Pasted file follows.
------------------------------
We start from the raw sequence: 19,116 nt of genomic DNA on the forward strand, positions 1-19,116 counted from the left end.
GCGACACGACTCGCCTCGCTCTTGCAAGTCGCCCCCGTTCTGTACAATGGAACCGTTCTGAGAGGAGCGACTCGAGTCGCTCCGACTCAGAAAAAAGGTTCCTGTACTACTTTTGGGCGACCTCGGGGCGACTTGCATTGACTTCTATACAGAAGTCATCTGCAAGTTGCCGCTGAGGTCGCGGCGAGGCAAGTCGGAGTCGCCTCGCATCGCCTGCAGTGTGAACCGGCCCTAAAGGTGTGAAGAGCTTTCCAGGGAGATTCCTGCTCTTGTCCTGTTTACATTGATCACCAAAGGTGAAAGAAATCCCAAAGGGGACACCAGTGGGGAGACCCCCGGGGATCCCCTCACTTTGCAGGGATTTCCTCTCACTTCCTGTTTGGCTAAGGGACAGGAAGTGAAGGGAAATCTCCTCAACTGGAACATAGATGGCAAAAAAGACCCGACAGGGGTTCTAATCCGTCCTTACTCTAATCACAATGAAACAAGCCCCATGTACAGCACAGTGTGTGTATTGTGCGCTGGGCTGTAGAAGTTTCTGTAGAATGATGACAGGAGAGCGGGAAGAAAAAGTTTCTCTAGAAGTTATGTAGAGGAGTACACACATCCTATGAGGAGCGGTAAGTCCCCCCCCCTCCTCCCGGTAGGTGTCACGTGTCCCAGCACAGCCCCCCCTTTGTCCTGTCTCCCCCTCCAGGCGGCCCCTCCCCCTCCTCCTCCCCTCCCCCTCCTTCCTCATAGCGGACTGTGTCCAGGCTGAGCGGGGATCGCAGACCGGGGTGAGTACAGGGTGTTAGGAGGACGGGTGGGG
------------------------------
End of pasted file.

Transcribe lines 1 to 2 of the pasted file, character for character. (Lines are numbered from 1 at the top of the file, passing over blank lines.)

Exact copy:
We start from the raw sequence: 19,116 nt of genomic DNA on the forward strand, positions 1-19,116 counted from the left end.
GCGACACGACTCGCCTCGCTCTTGCAAGTCGCCCCCGTTCTGTACAATGGAACCGTTCTGAGAGGAGCGACTCGAGTCGCTCCGACTCAGAAAAAAGGTTCCTGTACTACTTTTGGGCGACCTCGGGGCGACTTGCATTGACTTCTATACAGAAGTCATCTGCAAGTTGCCGCTGAGGTCGCGGCGAGGCAAGTCGGAGTCGCCTCGCATCGCCTGCAGTGTGAACCGGCCCTAAAGGTGTGAAGAGCTTTCCAGGGAGATTCCTGCTCTTGTCCTGTTTACATTGATCACCAAAGGTGAAAGAAATCCCAAAGGGGACACCAGTGGGGAGACCCCCGGGGATCCCCTCACTTTGCAGGGATTTCCTCTCACTTCCTGTTTGGCTAAGGGACAGGAAGTGAAGGGAAATCTCCTCAACTGGAACATAGATGGCAAAAAAGACCCGACAGGGGTTCTAATCCGTCCTTACTCTAATCACAATGAAACAAGCCCCATGTACAGCACAGTGTGTGTATTGTGCGCTGGGCTGTAGAAGTTTCTGTAGAATGATGACAGGAGAGCGGGAAGAAAAAGTTTCTCTAGAAGTTATGTAGAGGAGTACACACATCCTATGAGGAGCGGTAAGTCCCCCCCCCTCCTCCCGGTAGGTGTCACGTGTCCCAGCACAGCCCCCCCTTTGTCCTGTCTCCCCCTCCAGGCGGCCCCTCCCCCTCCTCCTCCCCTCCCCCTCCTTCCTCATAGCGGACTGTGTCCAGGCTGAGCGGGGATCGCAGACCGGGGTGAGTACAGGGTGTTAGGAGGACGGGTGGGG